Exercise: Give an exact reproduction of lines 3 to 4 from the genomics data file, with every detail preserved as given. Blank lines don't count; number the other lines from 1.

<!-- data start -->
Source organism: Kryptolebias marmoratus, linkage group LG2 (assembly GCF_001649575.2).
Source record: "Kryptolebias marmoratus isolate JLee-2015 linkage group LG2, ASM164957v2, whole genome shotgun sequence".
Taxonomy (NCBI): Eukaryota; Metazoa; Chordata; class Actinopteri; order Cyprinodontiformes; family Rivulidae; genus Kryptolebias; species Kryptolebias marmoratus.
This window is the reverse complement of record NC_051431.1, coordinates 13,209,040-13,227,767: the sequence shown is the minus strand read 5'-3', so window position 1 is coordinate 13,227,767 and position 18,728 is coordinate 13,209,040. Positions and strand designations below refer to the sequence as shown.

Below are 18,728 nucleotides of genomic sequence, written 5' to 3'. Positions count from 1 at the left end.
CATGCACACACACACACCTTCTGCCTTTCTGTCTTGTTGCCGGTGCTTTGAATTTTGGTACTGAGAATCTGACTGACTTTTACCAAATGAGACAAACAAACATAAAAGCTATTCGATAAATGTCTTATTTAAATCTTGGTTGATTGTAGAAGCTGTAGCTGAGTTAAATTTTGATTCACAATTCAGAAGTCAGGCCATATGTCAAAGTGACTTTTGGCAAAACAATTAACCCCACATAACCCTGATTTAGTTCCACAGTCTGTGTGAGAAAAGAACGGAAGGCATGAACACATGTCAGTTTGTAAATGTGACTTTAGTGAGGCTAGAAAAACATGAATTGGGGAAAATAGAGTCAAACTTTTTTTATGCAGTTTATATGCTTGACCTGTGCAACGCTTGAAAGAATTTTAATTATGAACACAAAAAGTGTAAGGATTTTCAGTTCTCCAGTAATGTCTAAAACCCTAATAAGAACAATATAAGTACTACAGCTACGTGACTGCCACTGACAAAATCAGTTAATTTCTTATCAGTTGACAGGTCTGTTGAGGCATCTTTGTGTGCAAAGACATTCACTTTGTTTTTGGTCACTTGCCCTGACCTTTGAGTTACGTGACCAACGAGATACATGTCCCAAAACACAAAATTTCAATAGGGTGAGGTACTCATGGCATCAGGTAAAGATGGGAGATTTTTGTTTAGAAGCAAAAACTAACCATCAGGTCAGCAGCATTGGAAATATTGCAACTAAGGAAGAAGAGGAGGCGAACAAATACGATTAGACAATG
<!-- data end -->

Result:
Taxonomy (NCBI): Eukaryota; Metazoa; Chordata; class Actinopteri; order Cyprinodontiformes; family Rivulidae; genus Kryptolebias; species Kryptolebias marmoratus.
This window is the reverse complement of record NC_051431.1, coordinates 13,209,040-13,227,767: the sequence shown is the minus strand read 5'-3', so window position 1 is coordinate 13,227,767 and position 18,728 is coordinate 13,209,040. Positions and strand designations below refer to the sequence as shown.